Underwriters Labratories listings for presses?

Hello, we are building a new shop in Madison, WI and just moved the presses in. The electrical inspector says in order to be able to connect them the presses must have a UL listing. Either this is off base or these machines do have listings as they are all very common to the industry. Does anybody have any insight or information on listings for:
Heidelberg platen GT
Heidelberg K Series cylinder
Miehle V50
Kluge 12x18

Any help is greatly appreciated!

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The NEC (National Electrical Code) is very specific about what needs to be listed and what does not. For example, the requirements that luminaires (light fixtures) be listed is in section 410.6 (google “NEC 410.6” to check). In addition to the NEC there are OSHA and local regulations.

Before you go down the road of looking for a listing, ask why the listing is required. I would ask the inspector what code section / regulation he/she is citing to that requires the presses to be listed. The codes often leave a lot up to interpretation and having a conversation about the source regulation can be helpful.

I am curious to know whether these presses were listed when they were manufactured.

https://standardscatalog.ul.com/standards/en/standard_775 might be relevant?

“These requirements cover products that are intended for use in printing establishments. Included are such products as sheet–fed, web–fed, and offset presses and controls, composing and typesetting machines, cutting and folding machines, and other products that are used in the preparation of mats. The products covered are for connection to interior wiring systems in accordance with the National Electrical Code , and are rated at 600 V or less.”

Looks like you have to purchase it to see the detail however.

This site lists the contents of the 3rd ed revised 19 November 2013 [which was 70pp https://infostore.saiglobal.com/store/details.aspx?ProductID=524654

1 Scope
2 Glossary
3 Components
4 Units of measurement
5 General
6 Frame and enclosure
7 Accessibility of live parts
8 Mechanical assembly
9 Protection against corrosion
10 Supply connections
11 Current-carrying parts
12 Internal wiring
13 Interconnecting cords and cables
14 Insulating material
15 Motor construction
16 Motor overcurrent protection
17 Overcurrent or thermal-protective devices
18 Lampholders
19 Receptacles
20 Switches and controls
21 Capacitors
22 Spacings
23 Grounding
Protection against risk of injury to persons
24 General
25 Sharp edges
26 Enclosures and guards
27 Materials
28 Rotating or other moving parts
29 Parts subject to pressure
30 Pressure-relief devices
31 Switches, controls, and interlocks
32 Stability
33 Secondary circuits
34 Liquid containers
35-50 Reserved for future use
51 Starting current
52 Input
53 Normal temperature
54 Ozone
55 Dielectric voltage-withstand
56 Intended operation
57 Switches and controls
58 Strain relief-cord-connected products
59 Permanence of markings
Manufacturing and production tests
60 Production-line dielectric voltage-withstand
61 Production-line grounding continuity
62 Details
Accessory equipment and conversion units
63 General
64 Construction
65 Performance (Installation) Test
66 Markings
Appendix A
Standards for Components

The Free Presse,
We are on this side of the pond.
Speaking of water once my motors were submerged in water and at that time there were no underwater laboratories. But after everything dried out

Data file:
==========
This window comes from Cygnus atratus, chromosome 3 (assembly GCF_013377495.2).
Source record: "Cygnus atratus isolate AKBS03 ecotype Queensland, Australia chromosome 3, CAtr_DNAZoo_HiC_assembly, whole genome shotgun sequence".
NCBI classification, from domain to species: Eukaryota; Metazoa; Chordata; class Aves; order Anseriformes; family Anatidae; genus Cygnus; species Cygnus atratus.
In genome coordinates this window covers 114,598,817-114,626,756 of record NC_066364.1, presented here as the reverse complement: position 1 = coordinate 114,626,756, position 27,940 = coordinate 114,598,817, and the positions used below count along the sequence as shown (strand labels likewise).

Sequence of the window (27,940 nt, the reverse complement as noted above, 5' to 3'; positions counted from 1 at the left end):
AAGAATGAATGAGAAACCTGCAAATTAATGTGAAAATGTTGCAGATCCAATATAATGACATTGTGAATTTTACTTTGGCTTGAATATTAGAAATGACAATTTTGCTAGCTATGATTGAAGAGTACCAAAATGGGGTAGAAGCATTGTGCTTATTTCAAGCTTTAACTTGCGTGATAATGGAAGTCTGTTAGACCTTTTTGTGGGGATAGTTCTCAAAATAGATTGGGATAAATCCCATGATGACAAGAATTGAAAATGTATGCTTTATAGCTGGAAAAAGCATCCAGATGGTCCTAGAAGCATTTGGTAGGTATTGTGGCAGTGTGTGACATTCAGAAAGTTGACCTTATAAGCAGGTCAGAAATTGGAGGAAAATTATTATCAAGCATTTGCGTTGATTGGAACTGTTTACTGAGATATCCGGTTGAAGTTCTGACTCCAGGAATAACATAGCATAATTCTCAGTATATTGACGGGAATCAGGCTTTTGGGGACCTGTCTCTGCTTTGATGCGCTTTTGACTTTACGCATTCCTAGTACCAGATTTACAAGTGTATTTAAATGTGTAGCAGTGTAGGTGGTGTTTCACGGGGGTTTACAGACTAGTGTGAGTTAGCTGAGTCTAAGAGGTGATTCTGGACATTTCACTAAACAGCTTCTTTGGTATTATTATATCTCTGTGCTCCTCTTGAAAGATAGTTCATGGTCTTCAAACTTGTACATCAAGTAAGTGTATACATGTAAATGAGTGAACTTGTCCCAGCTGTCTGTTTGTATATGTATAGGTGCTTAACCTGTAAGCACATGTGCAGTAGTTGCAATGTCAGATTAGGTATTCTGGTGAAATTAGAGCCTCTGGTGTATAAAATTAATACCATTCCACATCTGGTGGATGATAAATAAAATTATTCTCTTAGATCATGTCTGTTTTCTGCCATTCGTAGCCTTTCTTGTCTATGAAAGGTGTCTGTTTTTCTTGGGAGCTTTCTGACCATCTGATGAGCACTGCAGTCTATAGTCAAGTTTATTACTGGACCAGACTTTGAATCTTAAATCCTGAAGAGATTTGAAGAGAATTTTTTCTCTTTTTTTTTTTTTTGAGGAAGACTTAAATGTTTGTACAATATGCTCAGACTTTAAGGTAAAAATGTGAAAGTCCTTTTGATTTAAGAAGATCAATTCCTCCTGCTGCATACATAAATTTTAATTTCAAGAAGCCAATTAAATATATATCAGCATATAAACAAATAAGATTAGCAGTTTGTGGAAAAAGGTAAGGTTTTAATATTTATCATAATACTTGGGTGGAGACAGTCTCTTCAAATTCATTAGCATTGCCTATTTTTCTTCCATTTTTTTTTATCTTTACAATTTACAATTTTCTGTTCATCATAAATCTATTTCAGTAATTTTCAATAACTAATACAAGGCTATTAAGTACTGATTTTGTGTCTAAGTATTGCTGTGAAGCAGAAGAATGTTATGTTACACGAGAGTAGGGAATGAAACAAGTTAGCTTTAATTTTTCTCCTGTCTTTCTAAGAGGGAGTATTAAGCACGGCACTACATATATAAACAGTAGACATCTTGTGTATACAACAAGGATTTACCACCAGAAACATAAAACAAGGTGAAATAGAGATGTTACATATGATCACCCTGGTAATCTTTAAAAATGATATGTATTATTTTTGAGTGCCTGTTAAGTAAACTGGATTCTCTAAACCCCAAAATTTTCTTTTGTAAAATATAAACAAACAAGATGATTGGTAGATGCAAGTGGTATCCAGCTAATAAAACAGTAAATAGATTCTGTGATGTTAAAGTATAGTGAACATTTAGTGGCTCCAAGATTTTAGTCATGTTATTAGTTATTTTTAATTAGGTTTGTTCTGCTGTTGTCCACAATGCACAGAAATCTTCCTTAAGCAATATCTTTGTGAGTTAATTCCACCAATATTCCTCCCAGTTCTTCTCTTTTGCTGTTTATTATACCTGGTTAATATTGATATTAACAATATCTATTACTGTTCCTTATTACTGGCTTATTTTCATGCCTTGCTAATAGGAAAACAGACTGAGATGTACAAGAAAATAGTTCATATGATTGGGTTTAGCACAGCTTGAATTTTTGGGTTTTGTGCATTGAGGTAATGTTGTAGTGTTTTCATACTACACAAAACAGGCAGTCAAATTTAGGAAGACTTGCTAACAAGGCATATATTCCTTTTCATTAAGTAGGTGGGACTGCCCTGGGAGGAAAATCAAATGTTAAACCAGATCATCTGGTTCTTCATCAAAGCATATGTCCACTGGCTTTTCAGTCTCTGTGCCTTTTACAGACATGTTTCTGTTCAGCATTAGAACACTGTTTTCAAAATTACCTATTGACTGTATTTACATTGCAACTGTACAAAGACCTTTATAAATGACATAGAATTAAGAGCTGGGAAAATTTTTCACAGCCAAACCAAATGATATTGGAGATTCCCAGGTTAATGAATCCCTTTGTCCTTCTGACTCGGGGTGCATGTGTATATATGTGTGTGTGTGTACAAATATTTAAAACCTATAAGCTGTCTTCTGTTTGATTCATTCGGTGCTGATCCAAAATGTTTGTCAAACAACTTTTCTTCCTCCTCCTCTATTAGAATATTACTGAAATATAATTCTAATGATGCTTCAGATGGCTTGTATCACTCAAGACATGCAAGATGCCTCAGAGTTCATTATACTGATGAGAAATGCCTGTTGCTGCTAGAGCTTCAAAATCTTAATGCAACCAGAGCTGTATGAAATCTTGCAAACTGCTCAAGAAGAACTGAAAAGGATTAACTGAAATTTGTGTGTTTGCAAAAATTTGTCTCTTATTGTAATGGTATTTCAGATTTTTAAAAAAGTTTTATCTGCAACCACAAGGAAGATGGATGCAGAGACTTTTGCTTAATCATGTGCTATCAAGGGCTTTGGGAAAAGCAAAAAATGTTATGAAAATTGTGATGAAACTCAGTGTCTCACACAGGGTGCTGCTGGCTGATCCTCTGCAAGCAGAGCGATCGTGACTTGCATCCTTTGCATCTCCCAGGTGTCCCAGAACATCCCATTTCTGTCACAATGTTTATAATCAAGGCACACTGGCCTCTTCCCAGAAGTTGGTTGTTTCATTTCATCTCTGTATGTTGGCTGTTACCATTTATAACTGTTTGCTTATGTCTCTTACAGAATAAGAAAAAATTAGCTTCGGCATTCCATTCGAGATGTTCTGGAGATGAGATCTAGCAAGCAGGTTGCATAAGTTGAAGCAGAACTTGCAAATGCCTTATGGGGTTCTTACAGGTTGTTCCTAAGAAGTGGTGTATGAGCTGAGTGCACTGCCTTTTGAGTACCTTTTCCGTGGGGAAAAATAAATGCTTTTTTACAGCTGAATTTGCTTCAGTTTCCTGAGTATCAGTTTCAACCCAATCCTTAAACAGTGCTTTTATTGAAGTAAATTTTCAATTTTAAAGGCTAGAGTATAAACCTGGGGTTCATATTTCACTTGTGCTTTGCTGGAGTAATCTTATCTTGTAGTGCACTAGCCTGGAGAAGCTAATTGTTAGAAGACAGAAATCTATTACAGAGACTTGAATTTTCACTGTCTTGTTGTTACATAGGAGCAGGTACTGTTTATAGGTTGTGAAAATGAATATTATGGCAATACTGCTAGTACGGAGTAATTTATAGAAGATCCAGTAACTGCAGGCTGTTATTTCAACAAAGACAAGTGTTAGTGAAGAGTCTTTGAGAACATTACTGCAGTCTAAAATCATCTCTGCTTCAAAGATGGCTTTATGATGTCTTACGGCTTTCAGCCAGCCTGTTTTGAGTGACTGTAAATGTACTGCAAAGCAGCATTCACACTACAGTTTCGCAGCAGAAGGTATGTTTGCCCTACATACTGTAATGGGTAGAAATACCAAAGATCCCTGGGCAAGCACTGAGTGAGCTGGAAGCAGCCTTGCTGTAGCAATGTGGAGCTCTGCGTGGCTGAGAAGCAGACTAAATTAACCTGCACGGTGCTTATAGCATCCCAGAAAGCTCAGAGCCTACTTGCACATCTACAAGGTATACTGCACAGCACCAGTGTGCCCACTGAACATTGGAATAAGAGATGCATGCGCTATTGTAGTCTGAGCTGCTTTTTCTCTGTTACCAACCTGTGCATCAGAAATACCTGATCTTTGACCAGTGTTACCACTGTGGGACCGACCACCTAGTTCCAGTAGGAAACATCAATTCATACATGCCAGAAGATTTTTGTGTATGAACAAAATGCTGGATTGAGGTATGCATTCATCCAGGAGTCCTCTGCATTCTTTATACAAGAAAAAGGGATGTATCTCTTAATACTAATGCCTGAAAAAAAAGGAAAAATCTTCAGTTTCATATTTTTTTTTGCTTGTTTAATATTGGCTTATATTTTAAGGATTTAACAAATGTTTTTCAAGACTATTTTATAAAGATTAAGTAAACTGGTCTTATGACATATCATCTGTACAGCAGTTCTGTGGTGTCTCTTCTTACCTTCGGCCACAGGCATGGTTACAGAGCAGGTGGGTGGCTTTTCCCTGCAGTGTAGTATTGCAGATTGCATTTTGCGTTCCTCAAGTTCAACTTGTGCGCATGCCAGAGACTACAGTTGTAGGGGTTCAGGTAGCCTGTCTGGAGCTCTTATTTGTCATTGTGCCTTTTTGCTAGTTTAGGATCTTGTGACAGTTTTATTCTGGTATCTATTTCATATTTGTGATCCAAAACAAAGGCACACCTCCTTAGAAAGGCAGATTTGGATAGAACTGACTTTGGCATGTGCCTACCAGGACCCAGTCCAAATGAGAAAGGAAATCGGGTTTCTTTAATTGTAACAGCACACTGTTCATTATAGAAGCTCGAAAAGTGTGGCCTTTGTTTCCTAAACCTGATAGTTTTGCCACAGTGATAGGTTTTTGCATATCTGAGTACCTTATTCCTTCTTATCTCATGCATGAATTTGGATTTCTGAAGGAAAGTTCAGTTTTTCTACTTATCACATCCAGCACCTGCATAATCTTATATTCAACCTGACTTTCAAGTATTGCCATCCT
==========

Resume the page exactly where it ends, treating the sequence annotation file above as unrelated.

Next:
it all went back to work.
Lang, the specs should be on the motor plates an electrician should be able to go from there. UL listings
seem to be a thing of the past nothing that comes from China has them. From what I understand; a UL listing protects the consumer for instance if you by a lamp or fan
or radio, an appliance you should be able to let your 5 year child old hang from the cord and the so called appliance survives the assault and you can’t sue them.
I suspect your local inspector is green around the edges.
best james

I would talk to a few commercial/industrial electricians or electrical contractors, and choose one who you want to hook up the machines for you. I’m sure there are many of these firms in Madison. Tell them the problem and I’m sure they can get this solved. They are much more likely to be able to satisfy the electrical inspector, and with a minimum of hassle.

Double post, sorry. I didn’t think it worked the first time..

Thanks all, I appreciate your time.
It seems ridiculous but I’m hoping we can get through it soon! I’m working out of a friends bindery till we can get occupancy.

Saw a situation that was similar once and the owner just had outlets installed on the walls near equipment and had flex cords installed on the machines The outlets where rated for current and voltage also had a disconnect switch at the site and passed inspection.

i have never seen a “UL” sticker on a press. the motor yes, i guess. the components themselves, okay. not a complete machine. Madison is full of nutcases… i am just east of you in Waukesha.

I never had to worry about this, I had qualified electricians do my installs, it was up to them to pull any permits. That being said, they didn’t always do that. I guess if I was in your situation, I’d let the electrician take responsibility.

I am quite certain that the electrical inspector was referring to the electrical connections/ disconnect and associated enclosures.
Since it is a new connection on old equipment, it is considered a NEW DEVICE INSTALLATION and all electrical connections, boxes, conduits need to be upgraded to the latest NEC requirements.